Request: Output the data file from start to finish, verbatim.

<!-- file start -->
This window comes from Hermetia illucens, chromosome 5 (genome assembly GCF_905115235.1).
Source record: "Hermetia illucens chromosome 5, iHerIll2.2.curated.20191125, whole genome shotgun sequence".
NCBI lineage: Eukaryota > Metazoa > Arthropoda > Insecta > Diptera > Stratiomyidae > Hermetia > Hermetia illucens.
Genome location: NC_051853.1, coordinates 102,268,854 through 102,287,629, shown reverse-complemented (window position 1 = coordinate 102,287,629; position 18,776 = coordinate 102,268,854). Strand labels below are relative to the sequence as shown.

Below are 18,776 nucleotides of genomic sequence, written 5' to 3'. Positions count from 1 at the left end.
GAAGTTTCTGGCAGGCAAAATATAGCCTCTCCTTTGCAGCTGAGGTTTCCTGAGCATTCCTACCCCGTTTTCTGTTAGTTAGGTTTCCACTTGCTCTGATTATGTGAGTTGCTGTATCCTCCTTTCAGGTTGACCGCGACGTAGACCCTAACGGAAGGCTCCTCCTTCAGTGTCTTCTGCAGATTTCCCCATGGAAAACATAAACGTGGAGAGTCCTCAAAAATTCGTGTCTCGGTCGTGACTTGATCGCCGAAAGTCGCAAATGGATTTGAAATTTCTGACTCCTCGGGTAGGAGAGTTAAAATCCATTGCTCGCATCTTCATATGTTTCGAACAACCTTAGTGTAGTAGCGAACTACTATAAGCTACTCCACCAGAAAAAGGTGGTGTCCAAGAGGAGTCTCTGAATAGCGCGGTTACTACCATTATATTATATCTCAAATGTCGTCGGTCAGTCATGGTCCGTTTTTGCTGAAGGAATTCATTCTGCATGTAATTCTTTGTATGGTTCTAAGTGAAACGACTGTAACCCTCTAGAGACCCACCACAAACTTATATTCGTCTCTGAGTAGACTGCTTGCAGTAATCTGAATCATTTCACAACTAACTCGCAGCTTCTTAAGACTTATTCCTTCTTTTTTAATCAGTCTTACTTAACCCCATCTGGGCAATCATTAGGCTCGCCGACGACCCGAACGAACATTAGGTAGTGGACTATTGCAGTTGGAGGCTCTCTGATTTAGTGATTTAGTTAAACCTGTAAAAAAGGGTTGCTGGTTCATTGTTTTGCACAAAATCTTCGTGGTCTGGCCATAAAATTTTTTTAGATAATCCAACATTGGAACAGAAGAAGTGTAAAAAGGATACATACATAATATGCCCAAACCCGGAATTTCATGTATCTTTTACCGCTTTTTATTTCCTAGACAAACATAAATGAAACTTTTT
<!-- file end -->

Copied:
This window comes from Hermetia illucens, chromosome 5 (genome assembly GCF_905115235.1).
Source record: "Hermetia illucens chromosome 5, iHerIll2.2.curated.20191125, whole genome shotgun sequence".
NCBI lineage: Eukaryota > Metazoa > Arthropoda > Insecta > Diptera > Stratiomyidae > Hermetia > Hermetia illucens.
Genome location: NC_051853.1, coordinates 102,268,854 through 102,287,629, shown reverse-complemented (window position 1 = coordinate 102,287,629; position 18,776 = coordinate 102,268,854). Strand labels below are relative to the sequence as shown.

Below are 18,776 nucleotides of genomic sequence, written 5' to 3'. Positions count from 1 at the left end.
GAAGTTTCTGGCAGGCAAAATATAGCCTCTCCTTTGCAGCTGAGGTTTCCTGAGCATTCCTACCCCGTTTTCTGTTAGTTAGGTTTCCACTTGCTCTGATTATGTGAGTTGCTGTATCCTCCTTTCAGGTTGACCGCGACGTAGACCCTAACGGAAGGCTCCTCCTTCAGTGTCTTCTGCAGATTTCCCCATGGAAAACATAAACGTGGAGAGTCCTCAAAAATTCGTGTCTCGGTCGTGACTTGATCGCCGAAAGTCGCAAATGGATTTGAAATTTCTGACTCCTCGGGTAGGAGAGTTAAAATCCATTGCTCGCATCTTCATATGTTTCGAACAACCTTAGTGTAGTAGCGAACTACTATAAGCTACTCCACCAGAAAAAGGTGGTGTCCAAGAGGAGTCTCTGAATAGCGCGGTTACTACCATTATATTATATCTCAAATGTCGTCGGTCAGTCATGGTCCGTTTTTGCTGAAGGAATTCATTCTGCATGTAATTCTTTGTATGGTTCTAAGTGAAACGACTGTAACCCTCTAGAGACCCACCACAAACTTATATTCGTCTCTGAGTAGACTGCTTGCAGTAATCTGAATCATTTCACAACTAACTCGCAGCTTCTTAAGACTTATTCCTTCTTTTTTAATCAGTCTTACTTAACCCCATCTGGGCAATCATTAGGCTCGCCGACGACCCGAACGAACATTAGGTAGTGGACTATTGCAGTTGGAGGCTCTCTGATTTAGTGATTTAGTTAAACCTGTAAAAAAGGGTTGCTGGTTCATTGTTTTGCACAAAATCTTCGTGGTCTGGCCATAAAATTTTTTTAGATAATCCAACATTGGAACAGAAGAAGTGTAAAAAGGATACATACATAATATGCCCAAACCCGGAATTTCATGTATCTTTTACCGCTTTTTATTTCCTAGACAAACATAAATGAAACTTTTT